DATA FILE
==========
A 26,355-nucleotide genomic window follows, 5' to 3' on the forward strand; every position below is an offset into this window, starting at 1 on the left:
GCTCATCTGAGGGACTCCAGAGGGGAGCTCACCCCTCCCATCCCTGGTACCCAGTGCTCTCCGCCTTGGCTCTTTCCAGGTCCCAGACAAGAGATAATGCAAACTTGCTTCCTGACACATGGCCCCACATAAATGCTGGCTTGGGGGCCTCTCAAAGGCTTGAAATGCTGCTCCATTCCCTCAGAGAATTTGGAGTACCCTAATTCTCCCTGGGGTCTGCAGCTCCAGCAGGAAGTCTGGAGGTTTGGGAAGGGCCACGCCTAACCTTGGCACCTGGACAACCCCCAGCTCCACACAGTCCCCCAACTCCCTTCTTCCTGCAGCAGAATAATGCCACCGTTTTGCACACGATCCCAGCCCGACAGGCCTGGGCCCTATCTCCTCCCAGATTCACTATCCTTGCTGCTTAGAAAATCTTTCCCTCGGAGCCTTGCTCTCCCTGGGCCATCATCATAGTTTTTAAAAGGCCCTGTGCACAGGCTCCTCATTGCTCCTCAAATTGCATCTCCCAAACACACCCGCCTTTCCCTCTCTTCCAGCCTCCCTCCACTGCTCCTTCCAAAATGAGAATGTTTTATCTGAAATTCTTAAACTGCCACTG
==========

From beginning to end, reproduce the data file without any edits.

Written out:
A 26,355-nucleotide genomic window follows, 5' to 3' on the forward strand; every position below is an offset into this window, starting at 1 on the left:
GCTCATCTGAGGGACTCCAGAGGGGAGCTCACCCCTCCCATCCCTGGTACCCAGTGCTCTCCGCCTTGGCTCTTTCCAGGTCCCAGACAAGAGATAATGCAAACTTGCTTCCTGACACATGGCCCCACATAAATGCTGGCTTGGGGGCCTCTCAAAGGCTTGAAATGCTGCTCCATTCCCTCAGAGAATTTGGAGTACCCTAATTCTCCCTGGGGTCTGCAGCTCCAGCAGGAAGTCTGGAGGTTTGGGAAGGGCCACGCCTAACCTTGGCACCTGGACAACCCCCAGCTCCACACAGTCCCCCAACTCCCTTCTTCCTGCAGCAGAATAATGCCACCGTTTTGCACACGATCCCAGCCCGACAGGCCTGGGCCCTATCTCCTCCCAGATTCACTATCCTTGCTGCTTAGAAAATCTTTCCCTCGGAGCCTTGCTCTCCCTGGGCCATCATCATAGTTTTTAAAAGGCCCTGTGCACAGGCTCCTCATTGCTCCTCAAATTGCATCTCCCAAACACACCCGCCTTTCCCTCTCTTCCAGCCTCCCTCCACTGCTCCTTCCAAAATGAGAATGTTTTATCTGAAATTCTTAAACTGCCACTG